about a strong life: gillian’s story

07/20/2011

by anne lueneburger

A little girl in England, only in second grade, was already in lots of trouble at school.  Her grades were terrible, her work was late – even her handwriting was poor, and despite her youth she seemed headed for a future of hardship.  Compounding her difficulties was her restlessness – she would oscillate between fidgeting and staring vacantly.

The girl’s teachers believed that a learning disorder was the root cause, and the girl’s mother took her to a psychologist.  The girl worked hard to not fidget in the meeting, sensing – even though only eight years old– that this man’s views would have a major impact on her life.  She did not feel like she had a problem, but she was afraid!  The psychologist spoke to her mother and kept a close eye on the girl.  After about twenty minutes, he thanked the girl for being patient and told her she’d have to wait a few minutes longer as he and her mother would talk in private.  “We’re going to leave the room for a few minutes,” he added, “but don’t worry – it won’t be long.”

Before he left the room, the psychologist turned on the radio.  As they left the room, he whispered to the mother: “Let’s see what she does.”  What they saw was that the girl immediately got up and started to move with the music, naturally and effortlessly, forgetting her worries.  The psychologist turned to the mother and said: “Madam, Gillian is not sick, she is a dancer. I would recommend you’d send her to a dance-school.”  Her mother did.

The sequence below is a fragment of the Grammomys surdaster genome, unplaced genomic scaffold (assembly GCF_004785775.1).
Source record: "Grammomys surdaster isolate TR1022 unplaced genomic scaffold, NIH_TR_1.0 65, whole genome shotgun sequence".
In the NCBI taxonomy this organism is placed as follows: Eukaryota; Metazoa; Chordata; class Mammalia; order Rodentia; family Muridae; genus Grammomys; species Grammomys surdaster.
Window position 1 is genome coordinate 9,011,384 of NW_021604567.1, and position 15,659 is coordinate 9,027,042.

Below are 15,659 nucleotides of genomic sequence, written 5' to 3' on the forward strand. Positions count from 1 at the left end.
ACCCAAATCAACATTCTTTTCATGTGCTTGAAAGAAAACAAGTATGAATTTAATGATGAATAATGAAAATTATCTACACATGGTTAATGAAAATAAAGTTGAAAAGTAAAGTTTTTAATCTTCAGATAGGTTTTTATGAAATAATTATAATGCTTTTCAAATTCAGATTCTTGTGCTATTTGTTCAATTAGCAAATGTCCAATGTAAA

That little girl is 85 years old today.  Her name is Gillian Lynne, and she became not only wealthy, but more importantly a celebrated ballerina, dancer, actor, theatre director, television director and choreographer.  She is noted for her popular theatre choreography associated with the iconic musicals Cats and the current longest running show in Broadway history, The Phantom of the Opera.  Today, she might be diagnosed with ADD and helped with Ritalin to suppress her fidgeting and become a passable student.

What is so powerful about this story is that somebody saw Gillian’s strength (in fact, recognized that what appeared to be a weakness was a symptom of an outstanding strength).  Gillian would never excel at many subjects in school, but there was one thing – one strength – she had that gave joy to her and millions of others.

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